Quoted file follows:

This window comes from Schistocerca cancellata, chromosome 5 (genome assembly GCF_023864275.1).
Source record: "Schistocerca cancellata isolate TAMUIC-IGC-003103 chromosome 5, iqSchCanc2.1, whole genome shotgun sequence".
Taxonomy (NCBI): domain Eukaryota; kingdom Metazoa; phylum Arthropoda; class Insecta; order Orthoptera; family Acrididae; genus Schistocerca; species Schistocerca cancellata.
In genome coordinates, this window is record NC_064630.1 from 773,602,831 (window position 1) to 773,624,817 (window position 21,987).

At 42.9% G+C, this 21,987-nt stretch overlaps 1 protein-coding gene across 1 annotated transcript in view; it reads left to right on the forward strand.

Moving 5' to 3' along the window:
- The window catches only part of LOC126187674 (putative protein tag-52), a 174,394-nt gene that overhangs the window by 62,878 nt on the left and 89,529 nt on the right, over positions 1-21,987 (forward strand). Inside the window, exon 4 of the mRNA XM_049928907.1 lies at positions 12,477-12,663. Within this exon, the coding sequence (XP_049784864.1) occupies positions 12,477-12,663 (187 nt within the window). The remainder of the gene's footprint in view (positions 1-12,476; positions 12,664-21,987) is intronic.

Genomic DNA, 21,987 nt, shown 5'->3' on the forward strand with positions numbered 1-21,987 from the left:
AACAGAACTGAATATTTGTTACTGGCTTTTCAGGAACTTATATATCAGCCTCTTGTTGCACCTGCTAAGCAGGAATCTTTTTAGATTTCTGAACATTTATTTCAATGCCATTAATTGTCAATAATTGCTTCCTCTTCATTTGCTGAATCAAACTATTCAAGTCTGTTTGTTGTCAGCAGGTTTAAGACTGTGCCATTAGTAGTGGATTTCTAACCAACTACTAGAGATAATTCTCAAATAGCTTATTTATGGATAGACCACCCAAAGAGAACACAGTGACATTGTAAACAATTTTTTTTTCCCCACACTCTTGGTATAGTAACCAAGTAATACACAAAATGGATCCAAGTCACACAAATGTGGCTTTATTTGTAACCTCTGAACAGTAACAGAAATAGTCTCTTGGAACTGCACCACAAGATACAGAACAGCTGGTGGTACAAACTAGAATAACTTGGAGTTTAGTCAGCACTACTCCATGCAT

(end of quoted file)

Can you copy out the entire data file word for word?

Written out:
This window comes from Schistocerca cancellata, chromosome 5 (genome assembly GCF_023864275.1).
Source record: "Schistocerca cancellata isolate TAMUIC-IGC-003103 chromosome 5, iqSchCanc2.1, whole genome shotgun sequence".
Taxonomy (NCBI): domain Eukaryota; kingdom Metazoa; phylum Arthropoda; class Insecta; order Orthoptera; family Acrididae; genus Schistocerca; species Schistocerca cancellata.
In genome coordinates, this window is record NC_064630.1 from 773,602,831 (window position 1) to 773,624,817 (window position 21,987).

At 42.9% G+C, this 21,987-nt stretch overlaps 1 protein-coding gene across 1 annotated transcript in view; it reads left to right on the forward strand.

Moving 5' to 3' along the window:
- The window catches only part of LOC126187674 (putative protein tag-52), a 174,394-nt gene that overhangs the window by 62,878 nt on the left and 89,529 nt on the right, over positions 1-21,987 (forward strand). Inside the window, exon 4 of the mRNA XM_049928907.1 lies at positions 12,477-12,663. Within this exon, the coding sequence (XP_049784864.1) occupies positions 12,477-12,663 (187 nt within the window). The remainder of the gene's footprint in view (positions 1-12,476; positions 12,664-21,987) is intronic.

Genomic DNA, 21,987 nt, shown 5'->3' on the forward strand with positions numbered 1-21,987 from the left:
AACAGAACTGAATATTTGTTACTGGCTTTTCAGGAACTTATATATCAGCCTCTTGTTGCACCTGCTAAGCAGGAATCTTTTTAGATTTCTGAACATTTATTTCAATGCCATTAATTGTCAATAATTGCTTCCTCTTCATTTGCTGAATCAAACTATTCAAGTCTGTTTGTTGTCAGCAGGTTTAAGACTGTGCCATTAGTAGTGGATTTCTAACCAACTACTAGAGATAATTCTCAAATAGCTTATTTATGGATAGACCACCCAAAGAGAACACAGTGACATTGTAAACAATTTTTTTTTCCCCACACTCTTGGTATAGTAACCAAGTAATACACAAAATGGATCCAAGTCACACAAATGTGGCTTTATTTGTAACCTCTGAACAGTAACAGAAATAGTCTCTTGGAACTGCACCACAAGATACAGAACAGCTGGTGGTACAAACTAGAATAACTTGGAGTTTAGTCAGCACTACTCCATGCAT